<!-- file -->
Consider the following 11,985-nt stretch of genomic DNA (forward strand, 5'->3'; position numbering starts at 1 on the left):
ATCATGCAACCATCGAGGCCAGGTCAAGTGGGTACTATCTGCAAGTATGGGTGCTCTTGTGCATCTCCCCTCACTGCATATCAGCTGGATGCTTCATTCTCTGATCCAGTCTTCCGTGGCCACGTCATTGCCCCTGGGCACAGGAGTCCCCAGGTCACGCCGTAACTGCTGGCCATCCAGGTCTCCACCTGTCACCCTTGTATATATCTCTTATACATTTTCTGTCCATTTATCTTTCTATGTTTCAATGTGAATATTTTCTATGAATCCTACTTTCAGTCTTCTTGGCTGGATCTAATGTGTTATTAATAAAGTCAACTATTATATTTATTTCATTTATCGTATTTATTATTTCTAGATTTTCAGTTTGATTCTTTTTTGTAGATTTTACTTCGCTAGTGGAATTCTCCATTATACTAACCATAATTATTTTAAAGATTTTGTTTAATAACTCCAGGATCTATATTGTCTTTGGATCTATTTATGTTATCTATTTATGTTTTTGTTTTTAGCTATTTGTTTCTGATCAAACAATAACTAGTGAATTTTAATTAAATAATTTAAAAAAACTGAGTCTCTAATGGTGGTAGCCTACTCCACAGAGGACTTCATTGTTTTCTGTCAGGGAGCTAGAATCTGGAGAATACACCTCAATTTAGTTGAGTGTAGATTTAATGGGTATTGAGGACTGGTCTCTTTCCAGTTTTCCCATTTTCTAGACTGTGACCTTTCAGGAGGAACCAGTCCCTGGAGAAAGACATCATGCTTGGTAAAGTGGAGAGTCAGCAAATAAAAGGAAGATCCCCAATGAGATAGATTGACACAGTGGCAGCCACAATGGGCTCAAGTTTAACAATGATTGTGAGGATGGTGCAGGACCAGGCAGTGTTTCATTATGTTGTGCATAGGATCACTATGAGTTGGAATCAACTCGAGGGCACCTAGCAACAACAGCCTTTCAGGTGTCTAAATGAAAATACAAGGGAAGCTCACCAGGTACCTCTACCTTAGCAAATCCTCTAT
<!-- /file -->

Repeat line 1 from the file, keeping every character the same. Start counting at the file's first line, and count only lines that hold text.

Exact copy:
Consider the following 11,985-nt stretch of genomic DNA (forward strand, 5'->3'; position numbering starts at 1 on the left):